The nocturnal bird, famed for its churring love call and aerobatic courtship dance, has made local Forestry Commission woods its key summer stronghold in northern Britain.
A survey underway in 3,000-hectare (7,500-acre) Langdale Forest, between Whitby and Pickering, has so far recorded 73 churring males with two more areas to be checked, meaning last summer’s record numbers are set to be toppled.
Pickering-based Mick Carroll, from the Forest Bird Study Group, estimates that there could be well over 500 nightjar pairs in the 22,400-hectare (56,000-acre) public forest estate in North Yorkshire.
To celebrate the revival forest chiefs are staging two nightjar walks allowing people to experience the bird’s twilight serenade.
They take place in Dalby Forest on Friday 1 July and in Cropton Forest the following evening. But you will need to book to take part on 01751 472771, or by calling in at Dalby Forest Visitor Centre.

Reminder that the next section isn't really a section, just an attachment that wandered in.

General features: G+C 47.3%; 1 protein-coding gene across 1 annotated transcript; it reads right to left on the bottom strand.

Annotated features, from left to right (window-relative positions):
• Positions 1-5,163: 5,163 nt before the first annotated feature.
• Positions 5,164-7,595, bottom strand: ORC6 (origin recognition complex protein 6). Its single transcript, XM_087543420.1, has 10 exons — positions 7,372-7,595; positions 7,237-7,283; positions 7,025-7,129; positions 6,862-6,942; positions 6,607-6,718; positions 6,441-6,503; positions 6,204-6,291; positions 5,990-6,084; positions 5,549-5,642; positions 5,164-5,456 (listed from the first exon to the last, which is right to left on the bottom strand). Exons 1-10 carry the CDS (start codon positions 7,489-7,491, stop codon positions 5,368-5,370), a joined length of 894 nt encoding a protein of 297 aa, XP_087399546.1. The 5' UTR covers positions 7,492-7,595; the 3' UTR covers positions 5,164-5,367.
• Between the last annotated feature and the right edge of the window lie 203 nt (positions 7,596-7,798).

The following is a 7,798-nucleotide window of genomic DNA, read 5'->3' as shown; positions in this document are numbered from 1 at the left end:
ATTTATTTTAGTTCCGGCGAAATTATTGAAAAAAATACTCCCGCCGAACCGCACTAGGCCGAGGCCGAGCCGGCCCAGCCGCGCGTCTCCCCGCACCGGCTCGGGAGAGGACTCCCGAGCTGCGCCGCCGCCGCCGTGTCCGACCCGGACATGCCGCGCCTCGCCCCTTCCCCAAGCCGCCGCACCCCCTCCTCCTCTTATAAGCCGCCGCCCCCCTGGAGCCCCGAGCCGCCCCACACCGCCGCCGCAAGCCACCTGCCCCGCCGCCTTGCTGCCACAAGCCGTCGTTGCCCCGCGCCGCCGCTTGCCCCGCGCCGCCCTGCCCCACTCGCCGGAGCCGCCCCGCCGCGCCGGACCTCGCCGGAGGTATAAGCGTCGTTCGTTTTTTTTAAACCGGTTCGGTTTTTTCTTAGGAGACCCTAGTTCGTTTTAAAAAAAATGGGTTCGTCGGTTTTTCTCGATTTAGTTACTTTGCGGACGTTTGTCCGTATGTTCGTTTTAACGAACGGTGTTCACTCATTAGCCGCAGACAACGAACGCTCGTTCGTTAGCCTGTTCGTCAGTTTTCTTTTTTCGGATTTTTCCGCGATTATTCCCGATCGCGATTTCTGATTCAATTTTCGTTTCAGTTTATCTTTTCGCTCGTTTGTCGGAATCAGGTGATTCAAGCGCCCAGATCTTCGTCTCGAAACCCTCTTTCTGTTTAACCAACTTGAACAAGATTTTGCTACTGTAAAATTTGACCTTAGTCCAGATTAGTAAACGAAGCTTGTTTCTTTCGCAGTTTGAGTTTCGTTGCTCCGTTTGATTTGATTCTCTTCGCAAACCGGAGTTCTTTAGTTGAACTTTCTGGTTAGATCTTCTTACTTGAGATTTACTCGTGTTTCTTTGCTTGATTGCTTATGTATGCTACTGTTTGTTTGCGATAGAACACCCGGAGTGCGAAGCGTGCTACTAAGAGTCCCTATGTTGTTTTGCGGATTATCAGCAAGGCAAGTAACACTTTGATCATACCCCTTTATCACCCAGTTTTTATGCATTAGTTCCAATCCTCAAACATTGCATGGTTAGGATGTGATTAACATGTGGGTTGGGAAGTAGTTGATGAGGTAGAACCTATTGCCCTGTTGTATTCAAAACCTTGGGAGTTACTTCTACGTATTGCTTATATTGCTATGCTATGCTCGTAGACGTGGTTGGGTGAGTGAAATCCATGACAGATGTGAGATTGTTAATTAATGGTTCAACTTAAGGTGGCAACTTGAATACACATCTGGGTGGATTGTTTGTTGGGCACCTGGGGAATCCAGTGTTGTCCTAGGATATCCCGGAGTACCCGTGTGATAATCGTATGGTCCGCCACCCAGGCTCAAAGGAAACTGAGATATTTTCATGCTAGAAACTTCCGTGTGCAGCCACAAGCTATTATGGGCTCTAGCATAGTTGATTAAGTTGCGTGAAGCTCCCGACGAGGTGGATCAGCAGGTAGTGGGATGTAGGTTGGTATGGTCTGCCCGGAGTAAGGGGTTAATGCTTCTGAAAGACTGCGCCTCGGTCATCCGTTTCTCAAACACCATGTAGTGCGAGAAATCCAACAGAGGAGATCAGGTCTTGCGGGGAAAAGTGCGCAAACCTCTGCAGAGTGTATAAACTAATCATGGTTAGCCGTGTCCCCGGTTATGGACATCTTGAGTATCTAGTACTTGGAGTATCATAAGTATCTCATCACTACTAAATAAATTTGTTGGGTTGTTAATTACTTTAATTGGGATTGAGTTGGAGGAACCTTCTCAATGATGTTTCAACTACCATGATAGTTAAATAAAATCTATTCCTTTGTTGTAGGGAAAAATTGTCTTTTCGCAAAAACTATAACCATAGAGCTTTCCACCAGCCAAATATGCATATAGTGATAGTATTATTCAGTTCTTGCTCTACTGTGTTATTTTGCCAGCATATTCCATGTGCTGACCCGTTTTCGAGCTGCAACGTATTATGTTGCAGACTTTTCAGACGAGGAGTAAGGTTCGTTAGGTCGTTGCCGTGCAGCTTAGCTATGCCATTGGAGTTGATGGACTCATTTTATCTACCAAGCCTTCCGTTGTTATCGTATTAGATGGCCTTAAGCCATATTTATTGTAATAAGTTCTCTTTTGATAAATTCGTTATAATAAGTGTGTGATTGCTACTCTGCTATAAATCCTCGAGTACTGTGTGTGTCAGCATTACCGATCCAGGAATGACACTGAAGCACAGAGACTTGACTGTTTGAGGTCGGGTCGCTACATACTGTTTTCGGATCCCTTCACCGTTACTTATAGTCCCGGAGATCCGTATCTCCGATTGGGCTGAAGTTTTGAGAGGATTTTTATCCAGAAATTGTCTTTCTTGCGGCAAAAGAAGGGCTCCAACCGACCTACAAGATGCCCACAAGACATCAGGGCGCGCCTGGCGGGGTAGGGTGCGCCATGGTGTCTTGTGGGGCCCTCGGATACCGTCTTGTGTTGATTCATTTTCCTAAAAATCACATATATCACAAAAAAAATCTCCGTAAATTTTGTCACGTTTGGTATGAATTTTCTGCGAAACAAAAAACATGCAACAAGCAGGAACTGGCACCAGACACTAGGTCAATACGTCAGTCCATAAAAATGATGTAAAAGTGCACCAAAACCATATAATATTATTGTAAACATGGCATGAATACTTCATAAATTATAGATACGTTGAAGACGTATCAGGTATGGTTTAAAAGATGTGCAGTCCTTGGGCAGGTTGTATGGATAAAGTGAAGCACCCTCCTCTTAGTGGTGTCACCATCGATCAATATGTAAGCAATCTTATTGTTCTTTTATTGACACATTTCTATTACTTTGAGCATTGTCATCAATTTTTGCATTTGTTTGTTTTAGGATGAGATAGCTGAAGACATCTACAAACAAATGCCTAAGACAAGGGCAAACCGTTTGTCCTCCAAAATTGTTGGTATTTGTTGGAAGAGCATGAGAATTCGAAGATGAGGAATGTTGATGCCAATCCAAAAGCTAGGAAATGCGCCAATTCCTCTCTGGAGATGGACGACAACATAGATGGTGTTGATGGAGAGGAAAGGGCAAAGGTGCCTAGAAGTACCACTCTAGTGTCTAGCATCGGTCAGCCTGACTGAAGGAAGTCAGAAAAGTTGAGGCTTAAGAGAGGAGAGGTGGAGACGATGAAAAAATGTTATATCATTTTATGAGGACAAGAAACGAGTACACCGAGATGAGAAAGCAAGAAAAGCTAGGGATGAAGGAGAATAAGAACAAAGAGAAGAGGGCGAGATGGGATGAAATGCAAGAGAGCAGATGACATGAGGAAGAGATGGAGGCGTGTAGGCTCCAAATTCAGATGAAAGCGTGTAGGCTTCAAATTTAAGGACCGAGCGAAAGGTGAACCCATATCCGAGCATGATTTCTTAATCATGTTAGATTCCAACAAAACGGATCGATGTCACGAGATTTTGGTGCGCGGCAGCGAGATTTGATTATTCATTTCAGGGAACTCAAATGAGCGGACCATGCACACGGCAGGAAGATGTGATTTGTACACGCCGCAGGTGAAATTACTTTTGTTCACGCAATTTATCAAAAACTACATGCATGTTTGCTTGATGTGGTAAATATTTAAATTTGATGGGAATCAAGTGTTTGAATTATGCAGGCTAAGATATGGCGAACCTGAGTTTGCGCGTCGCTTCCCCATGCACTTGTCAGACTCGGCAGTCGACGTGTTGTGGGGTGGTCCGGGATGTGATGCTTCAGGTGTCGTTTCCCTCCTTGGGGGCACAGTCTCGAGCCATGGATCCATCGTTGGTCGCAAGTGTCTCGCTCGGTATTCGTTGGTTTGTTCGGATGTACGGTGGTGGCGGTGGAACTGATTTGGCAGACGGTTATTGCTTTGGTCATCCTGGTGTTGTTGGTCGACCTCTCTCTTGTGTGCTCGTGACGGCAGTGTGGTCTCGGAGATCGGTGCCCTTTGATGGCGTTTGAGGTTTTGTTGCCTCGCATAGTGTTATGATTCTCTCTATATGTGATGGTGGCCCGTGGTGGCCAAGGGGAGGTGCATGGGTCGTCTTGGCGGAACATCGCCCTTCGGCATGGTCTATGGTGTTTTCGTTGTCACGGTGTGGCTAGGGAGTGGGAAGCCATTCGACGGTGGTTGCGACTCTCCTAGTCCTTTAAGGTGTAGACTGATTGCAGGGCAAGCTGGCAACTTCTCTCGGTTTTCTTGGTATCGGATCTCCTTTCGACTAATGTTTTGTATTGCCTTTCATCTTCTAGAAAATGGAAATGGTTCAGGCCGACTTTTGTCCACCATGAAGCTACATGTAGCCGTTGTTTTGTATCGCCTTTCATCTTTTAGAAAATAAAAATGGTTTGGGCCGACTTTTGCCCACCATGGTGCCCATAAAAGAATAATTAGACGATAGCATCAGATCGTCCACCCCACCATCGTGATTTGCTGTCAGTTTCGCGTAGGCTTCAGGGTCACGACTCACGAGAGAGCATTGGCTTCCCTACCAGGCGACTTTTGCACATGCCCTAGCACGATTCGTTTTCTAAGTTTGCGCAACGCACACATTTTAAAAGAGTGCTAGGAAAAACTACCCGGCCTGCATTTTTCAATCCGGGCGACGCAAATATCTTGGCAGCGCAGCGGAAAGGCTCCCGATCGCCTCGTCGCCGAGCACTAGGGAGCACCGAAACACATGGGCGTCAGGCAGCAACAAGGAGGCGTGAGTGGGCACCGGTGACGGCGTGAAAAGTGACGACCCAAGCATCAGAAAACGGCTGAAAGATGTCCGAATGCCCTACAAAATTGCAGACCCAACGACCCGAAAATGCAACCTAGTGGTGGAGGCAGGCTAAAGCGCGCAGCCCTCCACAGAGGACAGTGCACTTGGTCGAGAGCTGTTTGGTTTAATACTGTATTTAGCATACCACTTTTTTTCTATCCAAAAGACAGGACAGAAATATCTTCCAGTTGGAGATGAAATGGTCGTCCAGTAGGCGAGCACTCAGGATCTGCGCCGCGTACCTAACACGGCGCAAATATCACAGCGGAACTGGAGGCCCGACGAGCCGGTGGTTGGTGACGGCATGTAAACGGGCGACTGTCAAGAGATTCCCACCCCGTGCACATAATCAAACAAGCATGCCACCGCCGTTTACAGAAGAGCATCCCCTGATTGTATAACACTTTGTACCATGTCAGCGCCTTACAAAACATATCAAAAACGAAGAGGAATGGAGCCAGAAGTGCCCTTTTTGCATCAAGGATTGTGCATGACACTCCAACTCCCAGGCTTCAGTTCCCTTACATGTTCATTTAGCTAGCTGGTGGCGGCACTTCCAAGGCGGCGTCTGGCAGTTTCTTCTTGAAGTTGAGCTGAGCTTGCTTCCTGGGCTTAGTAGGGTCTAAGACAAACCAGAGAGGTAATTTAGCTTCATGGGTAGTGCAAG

Mick Douch, Chief Wildlife Ranger, said:
“Nightjars are active at night and superbly well camouflaged so they are incredibly difficult to study. But what isn’t in doubt is the bird’s magical quality, which makes a mid-summer night in the forest so special.”
Other nightjar hotspots this year include Wykeham Forest, near Scarborough, and Boltby Wood, near Thirsk.
A key to the bird’s improved fortunes is the availability of felled areas which provide an ideal ground nesting environment, offering shelter and insect life to feed on.
Mick Carroll added:
“We’re bidding to find out more about nightjars by ringing some the birds each year. Long term that may help answer whether the same individual occupies the same territory after returning from winter migration. Birds are doing well in the forests and even cuckoos and Turtles Doves seem around in greater numbers. But the soaring nightjar numbers are a real headline grabber. ”
The walks cost £5 per person and set out at 9.30pm. Wear warm clothing and suitable footwear. The event is not suitable for dogs.
Rendezvous details will be given at time of booking.